Running your first cybersecurity tabletop exercise (TTX)
Ever wonder how big organisations measure their cybersecurity readiness? Apart from conducting regular audits, risk assessments, and running security scans, cybersecurity tabletop exercise (TTX) has also been gaining popularity in Singapore. Some notable examples in recent years are the Exercise Cyber Star and Exercise Cyber Maritime.
In this article, we will be sharing with you a couple of pointers to help kickstart your first cybersecurity tabletop exercise.
What is a cybersecurity tabletop exercise (TTX)?
For those who don’t know, a cybersecurity TTX consists of a group of simulated scenarios that tests an organisation’s or individual project team ability to respond to a cyberattack. These exercises are typically conducted in a classroom-style setting, with participants playing out various roles in the scenario.
The exercise progresses through a series of stages, with new information and challenges presented at each stage. The goal is to test the organisation’s ability to respond to the attack, identify vulnerabilities, and develop effective mitigation strategies.
Here are the steps you should follow to run a successful cybersecurity tabletop exercise:
Step 1: Identify your participants
The first step is to identify a project team or a team of individuals who will participate in the exercise. Depending on the nature of your organisation, this team should include representatives from the various roles — e.g. software developers, project manager, communications team, Chief Information Security Officers (CISO), Security Incident Response Managers and Officers (SIRMs/SIROs), CIO/CTO, and management.
Tips: Try hosting in a small team first (e.g. during sprint planning day). If someone is unavailable during the exercise, the scenario could be updated to have said person uncontactable during the incident.
You will also need to appoint a separate standalone team that consists of a facilitator and observers. A facilitator’s main role is to lead the exercise for the participants so s/he should preferably have a cybersecurity background and is familiar with the organisation’s guidelines and policies.
Step 2: Design scenarios
The next step is to create fictional scenarios that serve as the basis for the exercise. The scenario should be realistic and relevant to the organisation’s operations and cybersecurity concerns. Scenarios should be broken down into different stages and presented to participants one after another. Similar to how during an actual attack, new information is gathered and presented as time goes on. Examples of scenarios might include a data breach, a ransomware attack, or a DDOS attack.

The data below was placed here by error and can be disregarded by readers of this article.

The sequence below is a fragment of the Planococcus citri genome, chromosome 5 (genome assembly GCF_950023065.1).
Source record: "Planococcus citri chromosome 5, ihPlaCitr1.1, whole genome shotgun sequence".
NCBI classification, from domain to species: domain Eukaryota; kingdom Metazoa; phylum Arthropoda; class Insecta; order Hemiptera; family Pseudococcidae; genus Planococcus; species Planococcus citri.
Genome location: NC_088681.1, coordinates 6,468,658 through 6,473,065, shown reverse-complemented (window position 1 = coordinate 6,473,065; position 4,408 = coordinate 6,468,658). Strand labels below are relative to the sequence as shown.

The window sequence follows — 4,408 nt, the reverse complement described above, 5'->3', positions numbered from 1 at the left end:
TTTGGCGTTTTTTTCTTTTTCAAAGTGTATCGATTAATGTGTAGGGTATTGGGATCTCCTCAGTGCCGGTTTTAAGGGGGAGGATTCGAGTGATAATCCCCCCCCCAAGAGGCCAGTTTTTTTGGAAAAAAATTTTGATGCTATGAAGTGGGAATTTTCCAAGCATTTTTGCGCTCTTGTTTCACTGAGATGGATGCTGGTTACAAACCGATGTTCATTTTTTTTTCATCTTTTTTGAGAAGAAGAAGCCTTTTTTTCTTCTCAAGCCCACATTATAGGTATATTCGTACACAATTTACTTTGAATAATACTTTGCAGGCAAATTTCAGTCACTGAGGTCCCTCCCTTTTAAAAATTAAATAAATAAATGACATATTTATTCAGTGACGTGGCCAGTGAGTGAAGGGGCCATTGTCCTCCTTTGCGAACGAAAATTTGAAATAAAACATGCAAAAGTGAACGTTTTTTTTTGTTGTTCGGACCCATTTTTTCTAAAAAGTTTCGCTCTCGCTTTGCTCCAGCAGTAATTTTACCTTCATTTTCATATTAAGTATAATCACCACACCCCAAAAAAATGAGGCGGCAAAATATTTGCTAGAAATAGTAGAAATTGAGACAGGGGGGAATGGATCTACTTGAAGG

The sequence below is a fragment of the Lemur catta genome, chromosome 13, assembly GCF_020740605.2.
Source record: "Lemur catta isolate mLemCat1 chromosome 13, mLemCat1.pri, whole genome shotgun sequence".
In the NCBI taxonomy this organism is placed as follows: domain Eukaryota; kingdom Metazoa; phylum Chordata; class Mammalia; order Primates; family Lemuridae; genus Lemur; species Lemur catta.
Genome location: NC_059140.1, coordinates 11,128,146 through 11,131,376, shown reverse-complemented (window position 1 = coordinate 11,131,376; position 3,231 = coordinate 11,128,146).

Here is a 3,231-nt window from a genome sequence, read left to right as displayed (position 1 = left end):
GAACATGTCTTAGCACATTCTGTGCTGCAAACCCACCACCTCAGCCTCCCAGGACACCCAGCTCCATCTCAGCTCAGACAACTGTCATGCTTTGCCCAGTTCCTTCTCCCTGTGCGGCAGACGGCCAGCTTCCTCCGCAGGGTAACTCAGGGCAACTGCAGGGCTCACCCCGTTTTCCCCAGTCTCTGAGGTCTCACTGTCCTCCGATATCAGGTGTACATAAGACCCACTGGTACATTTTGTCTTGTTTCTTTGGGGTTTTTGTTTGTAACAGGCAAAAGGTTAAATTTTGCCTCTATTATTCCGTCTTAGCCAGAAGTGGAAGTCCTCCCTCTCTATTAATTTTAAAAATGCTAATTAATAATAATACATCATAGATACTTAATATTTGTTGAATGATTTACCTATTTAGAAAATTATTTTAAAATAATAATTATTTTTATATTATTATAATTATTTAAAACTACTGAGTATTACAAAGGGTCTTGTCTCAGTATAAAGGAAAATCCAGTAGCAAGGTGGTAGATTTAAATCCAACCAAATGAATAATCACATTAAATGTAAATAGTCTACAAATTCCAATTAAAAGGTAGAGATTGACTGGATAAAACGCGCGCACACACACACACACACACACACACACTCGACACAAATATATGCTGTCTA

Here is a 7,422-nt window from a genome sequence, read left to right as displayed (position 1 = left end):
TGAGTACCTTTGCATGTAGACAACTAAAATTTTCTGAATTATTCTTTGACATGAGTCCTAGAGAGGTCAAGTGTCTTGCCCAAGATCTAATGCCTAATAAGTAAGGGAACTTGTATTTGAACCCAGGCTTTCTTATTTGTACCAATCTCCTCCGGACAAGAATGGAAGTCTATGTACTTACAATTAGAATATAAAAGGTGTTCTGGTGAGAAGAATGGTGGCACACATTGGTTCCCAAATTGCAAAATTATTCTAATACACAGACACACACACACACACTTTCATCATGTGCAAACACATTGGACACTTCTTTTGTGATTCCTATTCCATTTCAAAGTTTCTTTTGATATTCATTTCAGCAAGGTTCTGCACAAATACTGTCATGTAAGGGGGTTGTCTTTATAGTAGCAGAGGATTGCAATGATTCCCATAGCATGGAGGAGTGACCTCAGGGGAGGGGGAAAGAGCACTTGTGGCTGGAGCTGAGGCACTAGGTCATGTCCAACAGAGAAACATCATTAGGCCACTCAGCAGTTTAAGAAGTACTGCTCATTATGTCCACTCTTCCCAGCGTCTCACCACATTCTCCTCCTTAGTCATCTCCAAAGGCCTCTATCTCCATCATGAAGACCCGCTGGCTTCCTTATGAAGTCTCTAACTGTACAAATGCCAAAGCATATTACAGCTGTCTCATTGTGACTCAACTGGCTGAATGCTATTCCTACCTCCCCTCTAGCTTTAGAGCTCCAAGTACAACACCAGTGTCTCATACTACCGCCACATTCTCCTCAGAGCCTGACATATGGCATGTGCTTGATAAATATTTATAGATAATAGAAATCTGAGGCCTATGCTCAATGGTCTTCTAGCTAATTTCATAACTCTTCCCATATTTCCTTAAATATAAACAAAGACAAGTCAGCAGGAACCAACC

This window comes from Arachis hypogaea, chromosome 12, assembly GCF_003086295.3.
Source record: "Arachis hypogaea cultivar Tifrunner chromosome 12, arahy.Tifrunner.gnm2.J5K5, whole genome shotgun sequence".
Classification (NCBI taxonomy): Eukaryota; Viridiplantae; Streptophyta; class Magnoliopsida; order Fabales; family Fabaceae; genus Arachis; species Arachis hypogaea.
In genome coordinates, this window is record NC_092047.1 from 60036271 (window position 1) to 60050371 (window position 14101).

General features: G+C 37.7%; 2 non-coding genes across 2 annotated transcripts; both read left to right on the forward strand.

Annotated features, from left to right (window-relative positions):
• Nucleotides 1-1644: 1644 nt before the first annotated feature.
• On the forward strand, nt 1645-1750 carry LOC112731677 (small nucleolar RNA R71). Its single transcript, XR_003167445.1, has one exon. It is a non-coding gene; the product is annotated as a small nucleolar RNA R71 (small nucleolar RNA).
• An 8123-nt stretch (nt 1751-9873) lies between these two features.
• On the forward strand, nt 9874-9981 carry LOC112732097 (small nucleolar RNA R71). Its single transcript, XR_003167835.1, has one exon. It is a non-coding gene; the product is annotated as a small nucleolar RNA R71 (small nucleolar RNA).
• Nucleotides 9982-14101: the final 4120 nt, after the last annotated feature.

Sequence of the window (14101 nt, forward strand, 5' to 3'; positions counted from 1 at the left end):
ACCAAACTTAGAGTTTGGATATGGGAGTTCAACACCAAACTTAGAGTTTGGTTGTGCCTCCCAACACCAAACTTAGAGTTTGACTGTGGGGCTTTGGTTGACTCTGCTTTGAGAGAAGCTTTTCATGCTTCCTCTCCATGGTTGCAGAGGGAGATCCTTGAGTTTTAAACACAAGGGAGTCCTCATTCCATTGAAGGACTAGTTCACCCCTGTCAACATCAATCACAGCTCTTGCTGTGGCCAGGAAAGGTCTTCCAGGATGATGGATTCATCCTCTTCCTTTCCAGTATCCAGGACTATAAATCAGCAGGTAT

Step 3: Define the objectives
The objectives of the exercise should be clearly defined to all the participants, such as what you want to achieve from this TTX. It can be to test the effectiveness of your incident response plan, identify weaknesses in your security controls, or to assess the readiness of your team to respond to a cybersecurity incident. It is important that these objectives are communicated clearly to all the stakeholders to ensure a smooth exercise.
Step 4: Set the rules
The rules of the exercise should be clearly defined, including the scope of the exercise, the duration, and the roles and responsibilities of each participant. Make sure everyone understands the rules and expectations.
The last thing we want to see is the exercise turned into a finger-pointing and ‘shaming’ session. This will only sow discord within the team, which is not the desired outcome of the exercise.
Step 5: Conduct the exercise
From our experience, TTX is most productive when all participants are gathered in the same room. This is especially true when you’re running a complex scenario that involves multiple teams or across organisations. It is also recommended to allow other colleagues who aren’t part of the exercise to observe the session.
Start by presenting the scenarios to the participants and allow time for them to digest the information and come back with an actionable plan. Based on the response of the team, the facilitator may choose to inject more information or move on to the next stage.
Step 6: Evaluate the results/follow-up
Throughout the exercise, designated observers should be taking notes and documenting how the team reacts to the scenario. Were the team familiar with the incident response playbook? How did the team communicate and coordinate their effort during the exercise?
At the end of TTX, observers will consolidate their findings, debrief the participating team, and discuss the lessons learned. This should include identifying any improvements that need to be made to the organisation’s incident response plan and cybersecurity strategy, as well as identifying any training or education needs for the individuals involved in the response, or the organisation as a whole.
In summary, a cybersecurity TTX is an effective way to test your incident response plan and improve your cybersecurity posture. With careful planning and preparation, you can run a successful exercise that will help you identify weaknesses and improve your organisation’s cybersecurity readiness.
Share your cybersecurity tabletop exercises experiences with us in the comments section below. Till then, stay safe and keep learning!
🧙🏼♀ Team Merlin 💛
Application security is not any individual’s problem but a shared responsibility.